Grand Rapids, MI Speech 2, 1896-10-15

Speech by William Jennings Bryan.

Speech by William Jennings Bryan
Thursday, October 15, 1896
Powers' Opera House, Grand Rapids, MI

Source: The First Battle: A Story of the Campaign of 1896, 1896; ONE MORE BUSY DAY, Mr. Bryan Speaks Before Sixteen Audiences in the Towns of Michigan., Omaha World-Herald (Morning Edition), Friday, October 16, 1896

"Mr. Chairman, Ladies—I had intended to say 'and Gentlemen,' but I think there are hardly enough gentlemen in the audience to deserve mention. I saw in the evening paper that after a certain hour the gentlemen were to be admitted. I do not know whether that hour has arrived yet or not, but it seems that the gentlemen are not here.

I desire to talk to you just a little while about the silver question, and I desire, if I can, to help you to understand what bimetallism means and what the gold standard means in order that you may decide on which side of the question you ought to stand. In a great contest like this, we must be on one side or the other—there is no middle ground. If the gold standard is right we ought to be for it; if the gold standard is wrong we ought to be against it. But, my friends, you need not hope that everybody will think the same way upon the money question even after investigation. There is a valid reason for these differences of opinion; they spring largely from difference of interest. I do not want you to think that I am putting politics on a low plane when I tell you that a person's interests will affect that person's judgment on any political question. Let me illustrate: I used to live at Jacksonville, Illinois, and while I lived there, there was an election and the question to be determined was whether cows should run at large. It was an exciting election. People would gather upon the streets and discuss the subject and you would frequently hear an argument like this: One person would say, 'The cows ought to be allowed to run at large. The grass is going to waste in the streets; it is better for the city to have the cows run at large and eat the grass up.' You would find that he had a cow. Then another would say, 'The cows ought to be shut up. You cannot leave your gate open at night without danger that the cows will get in and ruin your garden. It is better for the city to have the cows shut up.' And you would find that he did not have any cow. When the vote was counted it was found that each voter was largely influenced by the question, whether he kept a cow or not. Now if you have ever passed through an election where that question was submitted to the people you will recognize what I say to be true, that the cost of keeping a cow will largely determine the vote of a person upon the question. If that is true in small things it is also true in large things; some people want the gold standard because they, so to speak, have cows running at large. It is bad enough to have them feeding their cows upon the public domain, but they are not satisfied with that. They want to feed their cows upon private pastures as well.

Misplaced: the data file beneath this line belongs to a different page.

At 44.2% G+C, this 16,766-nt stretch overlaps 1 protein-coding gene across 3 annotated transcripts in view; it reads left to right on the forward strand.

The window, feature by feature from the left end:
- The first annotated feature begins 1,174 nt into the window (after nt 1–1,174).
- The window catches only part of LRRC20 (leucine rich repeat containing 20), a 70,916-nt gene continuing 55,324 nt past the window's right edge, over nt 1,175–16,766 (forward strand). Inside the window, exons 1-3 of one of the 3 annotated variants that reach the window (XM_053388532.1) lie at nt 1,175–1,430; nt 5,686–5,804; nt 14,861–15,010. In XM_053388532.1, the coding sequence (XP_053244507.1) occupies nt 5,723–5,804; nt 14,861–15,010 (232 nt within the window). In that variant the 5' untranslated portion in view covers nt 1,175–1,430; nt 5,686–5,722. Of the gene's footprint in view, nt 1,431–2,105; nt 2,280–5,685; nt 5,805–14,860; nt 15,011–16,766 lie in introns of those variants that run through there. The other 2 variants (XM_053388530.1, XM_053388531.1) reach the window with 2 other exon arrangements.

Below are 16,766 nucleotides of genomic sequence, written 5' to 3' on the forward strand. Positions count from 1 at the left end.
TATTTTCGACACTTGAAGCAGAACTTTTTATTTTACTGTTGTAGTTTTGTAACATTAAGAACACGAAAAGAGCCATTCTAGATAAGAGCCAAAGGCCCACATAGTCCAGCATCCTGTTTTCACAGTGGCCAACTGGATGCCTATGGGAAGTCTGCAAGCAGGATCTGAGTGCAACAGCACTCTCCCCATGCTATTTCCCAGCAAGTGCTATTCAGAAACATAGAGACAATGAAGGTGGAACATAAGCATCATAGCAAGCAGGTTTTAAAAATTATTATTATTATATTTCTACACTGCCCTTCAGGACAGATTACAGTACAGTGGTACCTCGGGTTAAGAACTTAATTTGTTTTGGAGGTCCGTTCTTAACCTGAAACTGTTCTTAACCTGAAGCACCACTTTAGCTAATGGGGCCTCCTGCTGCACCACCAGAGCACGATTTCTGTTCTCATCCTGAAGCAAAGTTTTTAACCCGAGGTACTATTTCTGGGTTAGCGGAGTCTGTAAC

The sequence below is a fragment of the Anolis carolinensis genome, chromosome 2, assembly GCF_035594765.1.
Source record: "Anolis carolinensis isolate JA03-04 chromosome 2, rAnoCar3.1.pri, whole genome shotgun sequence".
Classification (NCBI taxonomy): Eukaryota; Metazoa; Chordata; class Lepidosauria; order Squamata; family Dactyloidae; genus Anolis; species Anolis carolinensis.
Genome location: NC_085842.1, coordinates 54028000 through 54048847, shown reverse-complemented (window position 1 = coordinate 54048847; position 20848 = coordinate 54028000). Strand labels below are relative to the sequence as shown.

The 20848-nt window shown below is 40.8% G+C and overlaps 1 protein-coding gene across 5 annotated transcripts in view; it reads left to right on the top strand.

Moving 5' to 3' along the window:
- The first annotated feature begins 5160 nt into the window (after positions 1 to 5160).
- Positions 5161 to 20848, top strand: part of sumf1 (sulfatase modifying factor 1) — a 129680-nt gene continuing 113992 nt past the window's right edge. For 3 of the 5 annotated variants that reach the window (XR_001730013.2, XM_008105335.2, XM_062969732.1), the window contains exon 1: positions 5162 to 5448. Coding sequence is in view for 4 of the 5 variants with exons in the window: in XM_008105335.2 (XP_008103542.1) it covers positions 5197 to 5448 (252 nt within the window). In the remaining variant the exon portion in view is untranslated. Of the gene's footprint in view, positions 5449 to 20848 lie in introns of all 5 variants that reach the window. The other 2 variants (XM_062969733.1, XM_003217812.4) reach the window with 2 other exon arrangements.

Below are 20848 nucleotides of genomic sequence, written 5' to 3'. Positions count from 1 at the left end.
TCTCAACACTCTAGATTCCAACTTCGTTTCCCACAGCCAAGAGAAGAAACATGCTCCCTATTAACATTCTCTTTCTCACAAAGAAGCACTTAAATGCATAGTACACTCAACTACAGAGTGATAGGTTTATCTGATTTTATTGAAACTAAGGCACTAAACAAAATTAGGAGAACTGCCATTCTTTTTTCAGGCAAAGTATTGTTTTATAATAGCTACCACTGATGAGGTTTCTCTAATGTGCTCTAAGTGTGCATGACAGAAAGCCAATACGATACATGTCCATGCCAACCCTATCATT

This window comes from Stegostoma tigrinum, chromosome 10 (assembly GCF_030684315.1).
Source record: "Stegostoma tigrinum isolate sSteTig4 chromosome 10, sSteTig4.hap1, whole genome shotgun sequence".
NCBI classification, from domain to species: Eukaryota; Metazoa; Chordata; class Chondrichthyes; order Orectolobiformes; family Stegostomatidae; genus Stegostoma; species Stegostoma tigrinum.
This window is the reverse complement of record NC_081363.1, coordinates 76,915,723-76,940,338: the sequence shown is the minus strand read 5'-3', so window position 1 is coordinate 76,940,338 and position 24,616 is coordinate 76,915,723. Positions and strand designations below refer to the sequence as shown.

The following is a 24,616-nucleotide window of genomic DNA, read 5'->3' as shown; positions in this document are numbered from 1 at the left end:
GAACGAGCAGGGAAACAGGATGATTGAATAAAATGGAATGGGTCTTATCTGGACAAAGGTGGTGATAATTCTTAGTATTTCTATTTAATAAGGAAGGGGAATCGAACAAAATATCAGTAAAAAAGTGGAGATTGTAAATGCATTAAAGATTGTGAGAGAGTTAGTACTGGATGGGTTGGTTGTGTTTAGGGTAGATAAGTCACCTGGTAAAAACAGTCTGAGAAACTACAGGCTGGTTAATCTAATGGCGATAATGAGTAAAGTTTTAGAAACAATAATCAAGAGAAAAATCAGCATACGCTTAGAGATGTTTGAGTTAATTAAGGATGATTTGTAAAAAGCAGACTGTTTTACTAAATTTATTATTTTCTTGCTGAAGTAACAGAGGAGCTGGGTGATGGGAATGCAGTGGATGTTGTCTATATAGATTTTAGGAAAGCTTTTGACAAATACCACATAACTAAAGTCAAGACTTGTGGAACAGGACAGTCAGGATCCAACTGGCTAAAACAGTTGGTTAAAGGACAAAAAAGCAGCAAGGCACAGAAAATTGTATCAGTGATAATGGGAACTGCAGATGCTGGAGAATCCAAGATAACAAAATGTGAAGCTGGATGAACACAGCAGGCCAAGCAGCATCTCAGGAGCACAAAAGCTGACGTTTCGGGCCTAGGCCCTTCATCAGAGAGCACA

When a person takes a position upon any question you have a right to examine and see what that person's business is and what his interests are.

I desire to admit in the very beginning that there are some people who would be temporarily benefited by the gold standard. Let me suppose a case. If a person's property is entirely invested in government bonds which run for a long time, such a person would be benefited by a gold standard. Why? Because the bonds draw a fixed rate of interest and that interest is payable quarterly. As the dollars rise, in value the interest, remaining the same in dollars, buys more and more and therefore the person who receives the interest is benefited each year—that is, his interest will buy more of the things which he desires, or, if he does not desire to buy more, he is able to save more out of his interest each year and add it to his capital. I say that such a person will be temporarily benefited. But mark you, I say temporarily benefited. And why? Because while the person may be benefited by the gold standard that person's children may be cursed by the same thing which has blessed him. We cannot afford to engraft upon government a bad financial system even though we get a temporary benefit from it. The best thing that parents can leave to their children is a just government which robs nobody for the benefit of others. Now, in the discussion of the money question we can prove our case in many ways. We can apply well known principles to this question, and by the application of those principles, we can make the subject clear. But if this is not sufficient, we can prove our case by authority. There is not a position which we take in this campaign which we are not able to support by authority from the most eminent Republicans in this country.